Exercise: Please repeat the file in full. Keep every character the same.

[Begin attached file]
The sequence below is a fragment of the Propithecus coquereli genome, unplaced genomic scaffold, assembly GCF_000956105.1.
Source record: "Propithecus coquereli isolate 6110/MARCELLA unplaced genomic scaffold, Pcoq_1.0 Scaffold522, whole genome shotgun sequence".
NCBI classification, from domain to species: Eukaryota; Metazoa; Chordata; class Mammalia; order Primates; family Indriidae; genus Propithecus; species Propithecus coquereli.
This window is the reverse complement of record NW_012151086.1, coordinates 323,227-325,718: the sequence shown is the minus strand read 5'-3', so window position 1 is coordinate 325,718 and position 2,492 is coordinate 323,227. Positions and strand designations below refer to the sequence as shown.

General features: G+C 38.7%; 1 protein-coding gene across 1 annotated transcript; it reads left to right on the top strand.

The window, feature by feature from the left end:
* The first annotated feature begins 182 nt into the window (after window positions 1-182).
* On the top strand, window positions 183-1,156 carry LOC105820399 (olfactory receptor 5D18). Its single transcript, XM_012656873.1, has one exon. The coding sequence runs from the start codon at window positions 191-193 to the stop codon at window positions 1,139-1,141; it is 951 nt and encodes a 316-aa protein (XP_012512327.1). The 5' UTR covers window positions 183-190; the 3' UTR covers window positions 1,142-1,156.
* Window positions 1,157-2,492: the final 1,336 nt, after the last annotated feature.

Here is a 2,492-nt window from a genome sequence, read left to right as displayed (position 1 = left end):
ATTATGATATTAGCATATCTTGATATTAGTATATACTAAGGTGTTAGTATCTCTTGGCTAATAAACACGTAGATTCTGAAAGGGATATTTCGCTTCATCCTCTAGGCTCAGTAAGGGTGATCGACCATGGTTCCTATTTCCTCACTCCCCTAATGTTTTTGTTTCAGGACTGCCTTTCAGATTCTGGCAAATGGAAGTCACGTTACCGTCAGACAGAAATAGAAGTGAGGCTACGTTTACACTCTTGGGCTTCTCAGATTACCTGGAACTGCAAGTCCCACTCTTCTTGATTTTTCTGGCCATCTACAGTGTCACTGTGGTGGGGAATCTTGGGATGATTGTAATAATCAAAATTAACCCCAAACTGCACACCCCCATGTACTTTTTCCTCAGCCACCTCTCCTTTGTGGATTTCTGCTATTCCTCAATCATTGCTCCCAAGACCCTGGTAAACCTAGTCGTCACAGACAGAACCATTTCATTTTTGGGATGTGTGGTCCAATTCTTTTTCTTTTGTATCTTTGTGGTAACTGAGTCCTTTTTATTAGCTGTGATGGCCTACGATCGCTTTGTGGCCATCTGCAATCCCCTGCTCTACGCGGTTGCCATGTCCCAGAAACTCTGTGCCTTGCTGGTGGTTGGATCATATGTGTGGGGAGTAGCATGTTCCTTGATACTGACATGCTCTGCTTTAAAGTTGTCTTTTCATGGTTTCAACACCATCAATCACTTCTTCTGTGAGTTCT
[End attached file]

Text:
The sequence below is a fragment of the Propithecus coquereli genome, unplaced genomic scaffold, assembly GCF_000956105.1.
Source record: "Propithecus coquereli isolate 6110/MARCELLA unplaced genomic scaffold, Pcoq_1.0 Scaffold522, whole genome shotgun sequence".
NCBI classification, from domain to species: Eukaryota; Metazoa; Chordata; class Mammalia; order Primates; family Indriidae; genus Propithecus; species Propithecus coquereli.
This window is the reverse complement of record NW_012151086.1, coordinates 323,227-325,718: the sequence shown is the minus strand read 5'-3', so window position 1 is coordinate 325,718 and position 2,492 is coordinate 323,227. Positions and strand designations below refer to the sequence as shown.

General features: G+C 38.7%; 1 protein-coding gene across 1 annotated transcript; it reads left to right on the top strand.

The window, feature by feature from the left end:
* The first annotated feature begins 182 nt into the window (after window positions 1-182).
* On the top strand, window positions 183-1,156 carry LOC105820399 (olfactory receptor 5D18). Its single transcript, XM_012656873.1, has one exon. The coding sequence runs from the start codon at window positions 191-193 to the stop codon at window positions 1,139-1,141; it is 951 nt and encodes a 316-aa protein (XP_012512327.1). The 5' UTR covers window positions 183-190; the 3' UTR covers window positions 1,142-1,156.
* Window positions 1,157-2,492: the final 1,336 nt, after the last annotated feature.

Here is a 2,492-nt window from a genome sequence, read left to right as displayed (position 1 = left end):
ATTATGATATTAGCATATCTTGATATTAGTATATACTAAGGTGTTAGTATCTCTTGGCTAATAAACACGTAGATTCTGAAAGGGATATTTCGCTTCATCCTCTAGGCTCAGTAAGGGTGATCGACCATGGTTCCTATTTCCTCACTCCCCTAATGTTTTTGTTTCAGGACTGCCTTTCAGATTCTGGCAAATGGAAGTCACGTTACCGTCAGACAGAAATAGAAGTGAGGCTACGTTTACACTCTTGGGCTTCTCAGATTACCTGGAACTGCAAGTCCCACTCTTCTTGATTTTTCTGGCCATCTACAGTGTCACTGTGGTGGGGAATCTTGGGATGATTGTAATAATCAAAATTAACCCCAAACTGCACACCCCCATGTACTTTTTCCTCAGCCACCTCTCCTTTGTGGATTTCTGCTATTCCTCAATCATTGCTCCCAAGACCCTGGTAAACCTAGTCGTCACAGACAGAACCATTTCATTTTTGGGATGTGTGGTCCAATTCTTTTTCTTTTGTATCTTTGTGGTAACTGAGTCCTTTTTATTAGCTGTGATGGCCTACGATCGCTTTGTGGCCATCTGCAATCCCCTGCTCTACGCGGTTGCCATGTCCCAGAAACTCTGTGCCTTGCTGGTGGTTGGATCATATGTGTGGGGAGTAGCATGTTCCTTGATACTGACATGCTCTGCTTTAAAGTTGTCTTTTCATGGTTTCAACACCATCAATCACTTCTTCTGTGAGTTCT